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BHS's Morris getting his kicks

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By Hammond Knight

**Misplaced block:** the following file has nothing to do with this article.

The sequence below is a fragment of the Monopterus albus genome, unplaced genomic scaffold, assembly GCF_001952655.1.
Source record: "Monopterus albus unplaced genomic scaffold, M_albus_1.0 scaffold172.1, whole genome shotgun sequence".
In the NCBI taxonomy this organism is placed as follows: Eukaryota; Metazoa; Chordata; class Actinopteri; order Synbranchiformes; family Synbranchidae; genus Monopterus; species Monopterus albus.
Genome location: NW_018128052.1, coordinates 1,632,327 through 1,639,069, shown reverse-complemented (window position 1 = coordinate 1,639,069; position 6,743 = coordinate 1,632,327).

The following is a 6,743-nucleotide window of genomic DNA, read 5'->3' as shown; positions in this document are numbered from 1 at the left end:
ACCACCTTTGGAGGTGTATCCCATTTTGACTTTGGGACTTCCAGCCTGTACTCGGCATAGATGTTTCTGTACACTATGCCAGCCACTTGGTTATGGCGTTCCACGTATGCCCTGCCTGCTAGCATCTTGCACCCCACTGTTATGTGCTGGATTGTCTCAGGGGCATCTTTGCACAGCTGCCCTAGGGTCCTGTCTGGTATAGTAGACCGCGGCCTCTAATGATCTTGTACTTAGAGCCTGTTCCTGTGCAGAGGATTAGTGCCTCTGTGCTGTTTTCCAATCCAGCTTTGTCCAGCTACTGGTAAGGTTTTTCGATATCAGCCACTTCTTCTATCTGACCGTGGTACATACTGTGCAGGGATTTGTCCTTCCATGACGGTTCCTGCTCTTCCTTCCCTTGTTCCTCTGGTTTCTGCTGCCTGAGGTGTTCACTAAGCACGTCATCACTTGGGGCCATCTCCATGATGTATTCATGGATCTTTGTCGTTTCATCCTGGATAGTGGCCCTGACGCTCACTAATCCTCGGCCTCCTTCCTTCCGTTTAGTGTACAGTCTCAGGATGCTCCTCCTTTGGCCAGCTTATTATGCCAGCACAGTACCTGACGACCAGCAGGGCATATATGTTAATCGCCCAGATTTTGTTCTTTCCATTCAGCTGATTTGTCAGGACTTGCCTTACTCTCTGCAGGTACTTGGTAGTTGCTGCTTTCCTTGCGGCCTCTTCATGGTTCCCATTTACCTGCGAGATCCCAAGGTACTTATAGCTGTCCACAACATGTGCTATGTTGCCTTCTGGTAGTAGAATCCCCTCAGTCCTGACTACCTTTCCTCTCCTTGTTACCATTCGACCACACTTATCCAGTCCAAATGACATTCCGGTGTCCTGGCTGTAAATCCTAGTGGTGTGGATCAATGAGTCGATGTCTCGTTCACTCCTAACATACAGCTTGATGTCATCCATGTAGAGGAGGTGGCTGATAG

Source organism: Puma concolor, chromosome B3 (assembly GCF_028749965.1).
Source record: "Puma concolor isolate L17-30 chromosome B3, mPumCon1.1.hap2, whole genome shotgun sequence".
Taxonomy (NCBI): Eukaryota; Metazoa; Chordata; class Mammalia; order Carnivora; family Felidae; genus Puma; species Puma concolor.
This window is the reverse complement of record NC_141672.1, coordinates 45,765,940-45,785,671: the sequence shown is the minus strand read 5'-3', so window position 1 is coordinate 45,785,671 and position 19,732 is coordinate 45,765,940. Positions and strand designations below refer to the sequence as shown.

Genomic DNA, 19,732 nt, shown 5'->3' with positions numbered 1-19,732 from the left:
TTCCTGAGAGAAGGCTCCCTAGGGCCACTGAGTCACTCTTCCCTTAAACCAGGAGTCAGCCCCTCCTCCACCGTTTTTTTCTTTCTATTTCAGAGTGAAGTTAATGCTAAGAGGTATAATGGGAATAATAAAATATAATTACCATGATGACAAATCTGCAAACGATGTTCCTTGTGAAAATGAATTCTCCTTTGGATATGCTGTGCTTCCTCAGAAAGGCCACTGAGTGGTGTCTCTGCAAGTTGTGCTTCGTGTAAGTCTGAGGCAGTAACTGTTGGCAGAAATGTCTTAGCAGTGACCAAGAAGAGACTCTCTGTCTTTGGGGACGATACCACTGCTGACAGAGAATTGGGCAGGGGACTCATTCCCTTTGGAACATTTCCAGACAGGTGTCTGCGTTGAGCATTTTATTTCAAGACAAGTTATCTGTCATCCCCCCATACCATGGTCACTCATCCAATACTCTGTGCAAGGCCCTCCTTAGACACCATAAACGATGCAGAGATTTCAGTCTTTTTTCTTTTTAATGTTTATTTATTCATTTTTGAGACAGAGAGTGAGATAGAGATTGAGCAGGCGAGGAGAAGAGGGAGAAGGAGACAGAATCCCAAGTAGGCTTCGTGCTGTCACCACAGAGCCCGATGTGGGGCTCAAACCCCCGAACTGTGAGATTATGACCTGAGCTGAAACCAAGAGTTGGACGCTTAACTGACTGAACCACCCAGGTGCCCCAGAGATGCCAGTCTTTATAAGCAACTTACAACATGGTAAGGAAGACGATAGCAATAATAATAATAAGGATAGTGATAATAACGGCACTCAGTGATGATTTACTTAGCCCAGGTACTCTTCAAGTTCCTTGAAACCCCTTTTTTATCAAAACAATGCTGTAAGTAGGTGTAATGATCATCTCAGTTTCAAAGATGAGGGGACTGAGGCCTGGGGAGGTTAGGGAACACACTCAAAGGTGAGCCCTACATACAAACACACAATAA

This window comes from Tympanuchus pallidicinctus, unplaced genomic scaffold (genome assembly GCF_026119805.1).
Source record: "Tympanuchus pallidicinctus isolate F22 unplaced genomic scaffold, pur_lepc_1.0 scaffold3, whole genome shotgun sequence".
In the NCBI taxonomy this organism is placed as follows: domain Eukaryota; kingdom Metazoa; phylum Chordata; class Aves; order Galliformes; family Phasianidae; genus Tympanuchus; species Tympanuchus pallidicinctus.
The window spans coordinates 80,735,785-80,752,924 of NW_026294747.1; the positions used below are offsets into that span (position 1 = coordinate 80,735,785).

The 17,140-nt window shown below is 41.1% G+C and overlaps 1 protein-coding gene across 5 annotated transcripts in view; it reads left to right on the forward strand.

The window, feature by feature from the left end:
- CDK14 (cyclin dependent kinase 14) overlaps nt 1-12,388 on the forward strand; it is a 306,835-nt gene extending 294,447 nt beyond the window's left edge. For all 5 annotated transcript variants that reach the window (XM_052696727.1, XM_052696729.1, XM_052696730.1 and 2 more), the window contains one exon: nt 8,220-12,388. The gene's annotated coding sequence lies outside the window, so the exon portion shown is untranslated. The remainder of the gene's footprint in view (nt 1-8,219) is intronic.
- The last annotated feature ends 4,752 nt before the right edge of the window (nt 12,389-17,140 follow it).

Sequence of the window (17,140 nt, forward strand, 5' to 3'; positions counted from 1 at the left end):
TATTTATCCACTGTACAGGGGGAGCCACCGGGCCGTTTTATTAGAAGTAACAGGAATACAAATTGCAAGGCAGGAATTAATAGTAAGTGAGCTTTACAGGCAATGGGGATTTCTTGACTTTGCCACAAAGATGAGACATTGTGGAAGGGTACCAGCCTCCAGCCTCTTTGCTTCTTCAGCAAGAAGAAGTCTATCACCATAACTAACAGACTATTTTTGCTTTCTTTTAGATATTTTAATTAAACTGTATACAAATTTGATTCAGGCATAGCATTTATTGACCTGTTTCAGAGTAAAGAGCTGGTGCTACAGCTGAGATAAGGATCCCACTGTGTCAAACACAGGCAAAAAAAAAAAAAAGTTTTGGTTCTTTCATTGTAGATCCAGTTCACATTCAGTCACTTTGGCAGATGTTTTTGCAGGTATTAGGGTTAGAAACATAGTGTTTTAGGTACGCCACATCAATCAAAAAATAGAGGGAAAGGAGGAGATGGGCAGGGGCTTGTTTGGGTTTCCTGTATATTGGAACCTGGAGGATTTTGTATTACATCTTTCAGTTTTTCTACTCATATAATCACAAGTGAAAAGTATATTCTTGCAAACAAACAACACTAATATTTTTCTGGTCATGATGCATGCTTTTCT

BUFORD – About three seconds. That’s how long it took the record-breaking 46-yard kick to soar over the outstretched hands of the Indian Land defenders, over the 30-yard line, by the 20, passed the 10, over the end zone and through the uprights at Buford’s Jackets Stadium. So what was going through Buford High senior place-kicker JoJo Morris’ mind in the seconds after the ball left his powerful foot before clearing the crossbar? “I was just hoping and praying it went in.” Morris said of his memorable kick in the BHS season’s opener Aug. 24. Not only did the kick go in, it helped propel the Yellow Jacket to a 23-0 win over rival Indian Land. It also placed Morris’ name in the Buford High record book for longest field goal. “Before the season started, I asked coach Wells if I would get any kind of chance to kick from a long distance,” Morris said. “He answered me right there.” Wells has confidence in Morris and likes the extra dimension of having a reliable kicker brings to an offense. “It’s good to know you can get to the other team’s 30 and still have a chance to score.” Wells said. Morris was front and center again last week, when the Jackets were in the middle of a tough battle with county Conference VIII-AA foe Andrew Jackson. With the score tied up 28-28 in the fourth quarter, Morris lined up to kick a game-winner from 42 yards, but missed. “It was terrible. I felt like I let my team down,” Morris said. Redemption came in OT, when Morris nailed a 19-yard field goal to win the game, 31-28. “Coach Wells came and talked to me before I kicked it, and told me he knew I could make it.” Morris said. “It reassured me to know that someone else beside me thought I could do it.” But Morris isn’t just a safety net for the Jacket offense. He has taken pressure off the Buford defense by handing the kickoff and punting duties. “Just a couple of seasons ago, we were pooch-kicking the ball, and we were lucky if the other team started on the 30-yard line,” Wells said. “JoJo has had at least 5 or 6 touchbacks this season. He also averages 39 yards a punt. And he gets the ball off quicker than anyone I’ve ever seen. I believe we could just snap the ball to him and not block anybody and he would still get the punt off.” Morris attributes his success to hard work and dedication. “One thing we haven’t had here in the past is a dedicated kicker, and that’s what I try to be.” Morris said. “I come to practice and kick almost every day. And not a day goes by I don’t take a run.” Offseason training is no problem for Morris. He is a three-sport athlete. In addition to football, he plays soccer and basketball for the Yellow Jackets. “I have to stay in shape,” said Morris. Morris hopes after he graduates at the eastern Class AA Lancaster County high school, he can take his athletic skills to the college level, either playing soccer or football. Maybe both. But he knows he wouldn’t be in the position he’s in today if it weren’t for the people who helped him along the way. He attributes youth coach Mike Mahaffey for teaching him the fundamentals of soccer. He added Wells taught him how to use technique to get rid of the ball quickly. He credits Buford High soccer coach Allen Rogers in developing his all-round soccer skills. He gives the most credit to his mother Libby Morris. “She always kept me disciplined and on the right road,” Morris said. “That has helped me succeed in life.”